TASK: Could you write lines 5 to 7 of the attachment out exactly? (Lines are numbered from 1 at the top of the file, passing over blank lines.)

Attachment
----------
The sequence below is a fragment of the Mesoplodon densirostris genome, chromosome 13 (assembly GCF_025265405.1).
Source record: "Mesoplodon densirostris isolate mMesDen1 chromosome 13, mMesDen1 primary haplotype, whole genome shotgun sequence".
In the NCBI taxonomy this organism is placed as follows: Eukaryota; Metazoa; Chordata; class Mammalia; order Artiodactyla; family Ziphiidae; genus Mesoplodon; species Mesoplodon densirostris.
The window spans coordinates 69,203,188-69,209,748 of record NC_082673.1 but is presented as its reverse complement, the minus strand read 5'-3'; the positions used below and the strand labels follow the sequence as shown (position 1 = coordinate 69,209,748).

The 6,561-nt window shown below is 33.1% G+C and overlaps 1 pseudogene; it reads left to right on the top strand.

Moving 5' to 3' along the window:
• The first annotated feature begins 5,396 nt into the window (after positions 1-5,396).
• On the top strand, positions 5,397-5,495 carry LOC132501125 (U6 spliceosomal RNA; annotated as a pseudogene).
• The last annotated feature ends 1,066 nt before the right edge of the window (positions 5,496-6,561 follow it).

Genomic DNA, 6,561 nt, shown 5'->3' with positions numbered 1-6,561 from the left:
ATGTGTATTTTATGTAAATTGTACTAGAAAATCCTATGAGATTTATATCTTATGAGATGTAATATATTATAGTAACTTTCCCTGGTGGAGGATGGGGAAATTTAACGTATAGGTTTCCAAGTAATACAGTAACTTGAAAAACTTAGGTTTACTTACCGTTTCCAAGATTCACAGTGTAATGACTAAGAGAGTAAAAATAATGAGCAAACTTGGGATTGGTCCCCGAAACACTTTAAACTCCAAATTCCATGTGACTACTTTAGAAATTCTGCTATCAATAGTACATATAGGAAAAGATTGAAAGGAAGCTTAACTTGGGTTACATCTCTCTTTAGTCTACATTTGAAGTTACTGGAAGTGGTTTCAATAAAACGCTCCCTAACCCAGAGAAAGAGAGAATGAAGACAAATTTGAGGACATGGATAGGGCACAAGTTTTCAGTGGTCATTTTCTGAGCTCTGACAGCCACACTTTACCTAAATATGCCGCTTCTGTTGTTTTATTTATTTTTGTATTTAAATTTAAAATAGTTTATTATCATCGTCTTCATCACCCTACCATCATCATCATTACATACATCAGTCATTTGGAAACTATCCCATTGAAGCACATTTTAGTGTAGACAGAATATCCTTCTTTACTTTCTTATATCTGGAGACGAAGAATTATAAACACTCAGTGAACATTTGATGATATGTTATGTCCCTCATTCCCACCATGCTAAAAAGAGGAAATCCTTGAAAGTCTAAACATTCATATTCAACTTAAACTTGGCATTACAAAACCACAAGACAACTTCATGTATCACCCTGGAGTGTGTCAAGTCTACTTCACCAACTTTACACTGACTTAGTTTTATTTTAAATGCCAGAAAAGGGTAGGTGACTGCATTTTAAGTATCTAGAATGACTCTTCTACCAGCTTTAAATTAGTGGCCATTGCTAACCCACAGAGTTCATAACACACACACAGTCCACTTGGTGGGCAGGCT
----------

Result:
The 6,561-nt window shown below is 33.1% G+C and overlaps 1 pseudogene; it reads left to right on the top strand.

Moving 5' to 3' along the window:
• The first annotated feature begins 5,396 nt into the window (after positions 1-5,396).